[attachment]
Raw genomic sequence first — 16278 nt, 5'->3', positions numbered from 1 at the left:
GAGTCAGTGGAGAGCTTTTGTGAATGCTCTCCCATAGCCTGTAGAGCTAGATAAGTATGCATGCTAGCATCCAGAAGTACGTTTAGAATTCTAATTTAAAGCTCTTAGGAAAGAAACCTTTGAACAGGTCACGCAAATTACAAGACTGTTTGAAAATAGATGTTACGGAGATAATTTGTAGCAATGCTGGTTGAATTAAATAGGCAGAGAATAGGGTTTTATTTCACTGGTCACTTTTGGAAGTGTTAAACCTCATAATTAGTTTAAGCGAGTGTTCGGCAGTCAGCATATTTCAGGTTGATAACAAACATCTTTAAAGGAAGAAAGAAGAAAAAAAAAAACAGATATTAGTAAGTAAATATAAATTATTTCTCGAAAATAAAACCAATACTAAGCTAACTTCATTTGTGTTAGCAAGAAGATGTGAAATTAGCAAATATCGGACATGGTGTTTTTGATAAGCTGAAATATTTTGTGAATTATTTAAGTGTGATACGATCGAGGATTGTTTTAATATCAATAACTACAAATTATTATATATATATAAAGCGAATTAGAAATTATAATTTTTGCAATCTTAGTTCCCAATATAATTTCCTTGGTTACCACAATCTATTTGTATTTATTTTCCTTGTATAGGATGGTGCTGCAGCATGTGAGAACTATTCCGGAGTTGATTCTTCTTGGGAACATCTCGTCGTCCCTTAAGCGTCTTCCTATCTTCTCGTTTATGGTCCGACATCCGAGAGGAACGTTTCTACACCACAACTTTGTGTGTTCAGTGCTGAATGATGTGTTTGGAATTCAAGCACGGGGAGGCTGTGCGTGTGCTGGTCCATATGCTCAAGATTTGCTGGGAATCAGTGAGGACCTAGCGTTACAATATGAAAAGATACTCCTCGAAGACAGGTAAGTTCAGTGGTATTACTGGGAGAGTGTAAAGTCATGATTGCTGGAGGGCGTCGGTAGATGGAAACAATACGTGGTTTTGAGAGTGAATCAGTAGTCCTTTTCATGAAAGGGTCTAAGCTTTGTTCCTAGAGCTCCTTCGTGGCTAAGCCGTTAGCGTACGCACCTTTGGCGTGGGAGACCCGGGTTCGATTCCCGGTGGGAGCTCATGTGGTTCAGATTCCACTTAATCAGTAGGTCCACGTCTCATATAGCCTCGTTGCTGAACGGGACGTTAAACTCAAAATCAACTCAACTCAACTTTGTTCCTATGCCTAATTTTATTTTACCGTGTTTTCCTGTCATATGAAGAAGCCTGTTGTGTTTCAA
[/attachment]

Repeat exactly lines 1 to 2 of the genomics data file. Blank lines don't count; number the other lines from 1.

Raw genomic sequence first — 16278 nt, 5'->3', positions numbered from 1 at the left:
GAGTCAGTGGAGAGCTTTTGTGAATGCTCTCCCATAGCCTGTAGAGCTAGATAAGTATGCATGCTAGCATCCAGAAGTACGTTTAGAATTCTAATTTAAAGCTCTTAGGAAAGAAACCTTTGAACAGGTCACGCAAATTACAAGACTGTTTGAAAATAGATGTTACGGAGATAATTTGTAGCAATGCTGGTTGAATTAAATAGGCAGAGAATAGGGTTTTATTTCACTGGTCACTTTTGGAAGTGTTAAACCTCATAATTAGTTTAAGCGAGTGTTCGGCAGTCAGCATATTTCAGGTTGATAACAAACATCTTTAAAGGAAGAAAGAAGAAAAAAAAAAACAGATATTAGTAAGTAAATATAAATTATTTCTCGAAAATAAAACCAATACTAAGCTAACTTCATTTGTGTTAGCAAGAAGATGTGAAATTAGCAAATATCGGACATGGTGTTTTTGATAAGCTGAAATATTTTGTGAATTATTTAAGTGTGATACGATCGAGGATTGTTTTAATATCAATAACTACAAATTATTATATATATATAAAGCGAATTAGAAATTATAATTTTTGCAATCTTAGTTCCCAATATAATTTCCTTGGTTACCACAATCTATTTGTATTTATTTTCCTTGTATAGGATGGTGCTGCAGCATGTGAGAACTATTCCGGAGTTGATTCTTCTTGGGAACATCTCGTCGTCCCTTAAGCGTCTTCCTATCTTCTCGTTTATGGTCCGACATCCGAGAGGAACGTTTCTACACCACAACTTTGTGTGTTCAGTGCTGAATGATGTGTTTGGAATTCAAGCACGGGGAGGCTGTGCGTGTGCTGGTCCATATGCTCAAGATTTGCTGGGAATCAGTGAGGACCTAGCGTTACAATATGAAAAGATACTCCTCGAAGACAGGTAAGTTCAGTGGTATTACTGGGAGAGTGTAAAGTCATGATTGCTGGAGGGCGTCGGTAGATGGAAACAATACGTGGTTTTGAGAGTGAATCAGTAGTCCTTTTCATGAAAGGGTCTAAGCTTTGTTCCTAGAGCTCCTTCGTGGCTAAGCCGTTAGCGTACGCACCTTTGGCGTGGGAGACCCGGGTTCGATTCCCGGTGGGAGCTCATGTGGTTCAGATTCCACTTAATCAGTAGGTCCACGTCTCATATAGCCTCGTTGCTGAACGGGACGTTAAACTCAAAATCAACTCAACTCAACTTTGTTCCTATGCCTAATTTTATTTTACCGTGTTTTCCTGTCATATGAAGAAGCCTGTTGTGTTTCAA